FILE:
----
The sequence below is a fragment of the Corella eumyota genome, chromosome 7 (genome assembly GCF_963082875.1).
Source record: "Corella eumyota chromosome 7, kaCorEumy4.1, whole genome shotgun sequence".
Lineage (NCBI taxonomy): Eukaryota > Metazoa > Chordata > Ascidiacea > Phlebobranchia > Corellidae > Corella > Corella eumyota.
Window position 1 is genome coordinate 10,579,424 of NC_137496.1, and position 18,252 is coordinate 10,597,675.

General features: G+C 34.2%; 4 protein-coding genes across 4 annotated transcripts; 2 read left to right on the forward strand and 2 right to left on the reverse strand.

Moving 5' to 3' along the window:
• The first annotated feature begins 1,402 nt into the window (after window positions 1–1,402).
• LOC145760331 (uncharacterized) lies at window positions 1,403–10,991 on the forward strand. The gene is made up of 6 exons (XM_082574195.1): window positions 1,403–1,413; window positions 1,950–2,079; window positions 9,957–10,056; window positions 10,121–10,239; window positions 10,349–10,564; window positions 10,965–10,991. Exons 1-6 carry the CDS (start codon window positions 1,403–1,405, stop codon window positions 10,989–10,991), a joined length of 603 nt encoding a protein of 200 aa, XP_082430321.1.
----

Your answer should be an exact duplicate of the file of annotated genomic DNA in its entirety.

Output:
The sequence below is a fragment of the Corella eumyota genome, chromosome 7 (genome assembly GCF_963082875.1).
Source record: "Corella eumyota chromosome 7, kaCorEumy4.1, whole genome shotgun sequence".
Lineage (NCBI taxonomy): Eukaryota > Metazoa > Chordata > Ascidiacea > Phlebobranchia > Corellidae > Corella > Corella eumyota.
Window position 1 is genome coordinate 10,579,424 of NC_137496.1, and position 18,252 is coordinate 10,597,675.

General features: G+C 34.2%; 4 protein-coding genes across 4 annotated transcripts; 2 read left to right on the forward strand and 2 right to left on the reverse strand.

Moving 5' to 3' along the window:
• The first annotated feature begins 1,402 nt into the window (after window positions 1–1,402).
• LOC145760331 (uncharacterized) lies at window positions 1,403–10,991 on the forward strand. The gene is made up of 6 exons (XM_082574195.1): window positions 1,403–1,413; window positions 1,950–2,079; window positions 9,957–10,056; window positions 10,121–10,239; window positions 10,349–10,564; window positions 10,965–10,991. Exons 1-6 carry the CDS (start codon window positions 1,403–1,405, stop codon window positions 10,989–10,991), a joined length of 603 nt encoding a protein of 200 aa, XP_082430321.1.